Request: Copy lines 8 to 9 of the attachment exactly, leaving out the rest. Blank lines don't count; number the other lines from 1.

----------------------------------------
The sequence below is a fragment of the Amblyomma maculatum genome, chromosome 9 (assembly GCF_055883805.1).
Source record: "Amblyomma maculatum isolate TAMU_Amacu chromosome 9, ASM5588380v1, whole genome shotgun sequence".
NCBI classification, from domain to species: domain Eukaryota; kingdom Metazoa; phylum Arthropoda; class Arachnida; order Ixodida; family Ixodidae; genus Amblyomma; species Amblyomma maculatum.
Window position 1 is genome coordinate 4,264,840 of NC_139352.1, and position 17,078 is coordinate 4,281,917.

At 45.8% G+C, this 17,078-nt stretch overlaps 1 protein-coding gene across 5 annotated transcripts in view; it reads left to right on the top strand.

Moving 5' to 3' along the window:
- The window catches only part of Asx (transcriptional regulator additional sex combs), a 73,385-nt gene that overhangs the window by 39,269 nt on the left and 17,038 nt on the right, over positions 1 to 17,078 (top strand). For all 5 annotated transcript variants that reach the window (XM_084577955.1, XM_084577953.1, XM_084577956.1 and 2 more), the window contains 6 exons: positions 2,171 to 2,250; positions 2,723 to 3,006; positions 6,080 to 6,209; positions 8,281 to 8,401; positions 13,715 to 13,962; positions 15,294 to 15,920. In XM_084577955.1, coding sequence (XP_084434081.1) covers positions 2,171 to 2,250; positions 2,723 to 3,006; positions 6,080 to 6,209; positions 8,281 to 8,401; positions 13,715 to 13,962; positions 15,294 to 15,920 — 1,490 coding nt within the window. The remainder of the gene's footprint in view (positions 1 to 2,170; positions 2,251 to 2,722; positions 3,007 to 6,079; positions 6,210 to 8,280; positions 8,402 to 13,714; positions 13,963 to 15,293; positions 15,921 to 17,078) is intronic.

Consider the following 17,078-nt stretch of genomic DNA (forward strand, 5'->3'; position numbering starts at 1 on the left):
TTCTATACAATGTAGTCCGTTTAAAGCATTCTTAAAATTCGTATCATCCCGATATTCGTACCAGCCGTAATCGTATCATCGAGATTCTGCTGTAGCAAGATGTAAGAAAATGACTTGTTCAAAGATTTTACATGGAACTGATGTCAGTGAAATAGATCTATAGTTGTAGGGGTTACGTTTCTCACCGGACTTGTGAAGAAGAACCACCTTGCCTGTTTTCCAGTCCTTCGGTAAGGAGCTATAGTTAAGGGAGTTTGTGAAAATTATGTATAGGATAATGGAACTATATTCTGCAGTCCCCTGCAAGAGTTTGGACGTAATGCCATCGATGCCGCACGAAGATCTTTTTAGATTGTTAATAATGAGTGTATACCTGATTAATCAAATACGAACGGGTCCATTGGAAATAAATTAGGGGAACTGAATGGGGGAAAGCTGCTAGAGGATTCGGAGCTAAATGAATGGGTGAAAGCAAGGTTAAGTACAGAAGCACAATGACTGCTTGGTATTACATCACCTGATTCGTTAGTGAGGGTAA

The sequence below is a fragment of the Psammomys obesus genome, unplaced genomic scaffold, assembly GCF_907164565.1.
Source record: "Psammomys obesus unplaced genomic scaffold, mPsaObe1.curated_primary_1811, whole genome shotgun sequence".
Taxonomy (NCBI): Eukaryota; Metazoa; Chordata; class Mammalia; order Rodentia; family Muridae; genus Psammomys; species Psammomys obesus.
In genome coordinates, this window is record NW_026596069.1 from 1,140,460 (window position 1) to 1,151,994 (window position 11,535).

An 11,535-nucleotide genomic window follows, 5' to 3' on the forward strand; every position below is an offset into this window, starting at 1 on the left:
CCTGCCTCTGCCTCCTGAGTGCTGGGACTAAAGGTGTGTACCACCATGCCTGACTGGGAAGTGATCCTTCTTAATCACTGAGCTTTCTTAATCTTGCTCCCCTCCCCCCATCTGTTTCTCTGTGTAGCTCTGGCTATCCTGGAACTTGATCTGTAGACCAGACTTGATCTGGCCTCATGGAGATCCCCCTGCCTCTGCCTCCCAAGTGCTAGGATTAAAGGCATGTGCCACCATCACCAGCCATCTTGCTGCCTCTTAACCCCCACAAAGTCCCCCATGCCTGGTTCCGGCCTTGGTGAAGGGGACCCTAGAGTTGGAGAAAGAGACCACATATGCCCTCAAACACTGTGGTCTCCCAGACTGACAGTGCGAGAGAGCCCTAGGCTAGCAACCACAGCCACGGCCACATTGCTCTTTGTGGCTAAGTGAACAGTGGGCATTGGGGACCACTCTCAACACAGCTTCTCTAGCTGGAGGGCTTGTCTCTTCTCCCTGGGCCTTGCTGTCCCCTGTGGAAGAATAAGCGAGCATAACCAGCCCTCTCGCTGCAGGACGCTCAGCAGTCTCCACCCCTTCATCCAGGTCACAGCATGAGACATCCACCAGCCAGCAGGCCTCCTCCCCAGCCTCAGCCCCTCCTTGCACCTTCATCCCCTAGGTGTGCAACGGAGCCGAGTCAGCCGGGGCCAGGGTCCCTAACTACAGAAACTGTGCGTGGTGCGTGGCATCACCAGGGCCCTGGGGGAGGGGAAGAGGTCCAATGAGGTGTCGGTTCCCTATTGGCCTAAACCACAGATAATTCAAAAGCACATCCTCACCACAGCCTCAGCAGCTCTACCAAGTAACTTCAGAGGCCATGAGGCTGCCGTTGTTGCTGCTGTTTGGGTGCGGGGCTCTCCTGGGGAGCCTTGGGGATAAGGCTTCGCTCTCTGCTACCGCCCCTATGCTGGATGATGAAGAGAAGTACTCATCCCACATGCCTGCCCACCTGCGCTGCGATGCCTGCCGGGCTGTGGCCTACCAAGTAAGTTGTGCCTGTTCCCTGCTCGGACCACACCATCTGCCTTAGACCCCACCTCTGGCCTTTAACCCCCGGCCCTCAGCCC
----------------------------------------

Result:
Consider the following 17,078-nt stretch of genomic DNA (forward strand, 5'->3'; position numbering starts at 1 on the left):
TTCTATACAATGTAGTCCGTTTAAAGCATTCTTAAAATTCGTATCATCCCGATATTCGTACCAGCCGTAATCGTATCATCGAGATTCTGCTGTAGCAAGATGTAAGAAAATGACTTGTTCAAAGATTTTACATGGAACTGATGTCAGTGAAATAGATCTATAGTTGTAGGGGTTACGTTTCTCACCGGACTTGTGAAGAAGAACCACCTTGCCTGTTTTCCAGTCCTTCGGTAAGGAGCTATAGTTAAGGGAGTTTGTGAAAATTATGTATAGGATAATGGAACTATATTCTGCAGTCCCCTGCAAGAGTTTGGACGTAATGCCATCGATGCCGCACGAAGATCTTTTTAGATTGTTAATAATGAGTGTATACCTGATTAATCAAATACGAACGGGTCCATTGGAAATAAATTAGGGGAACTGAATGGGGGAAAGCTGCTAGAGGATTCGGAGCTAAATGAATGGGTGAAAGCAAGGTTAAGTACAGAAGCACAATGACTGCTTGGTATTACATCACCTGATTCGTTAGTGAGGGTAA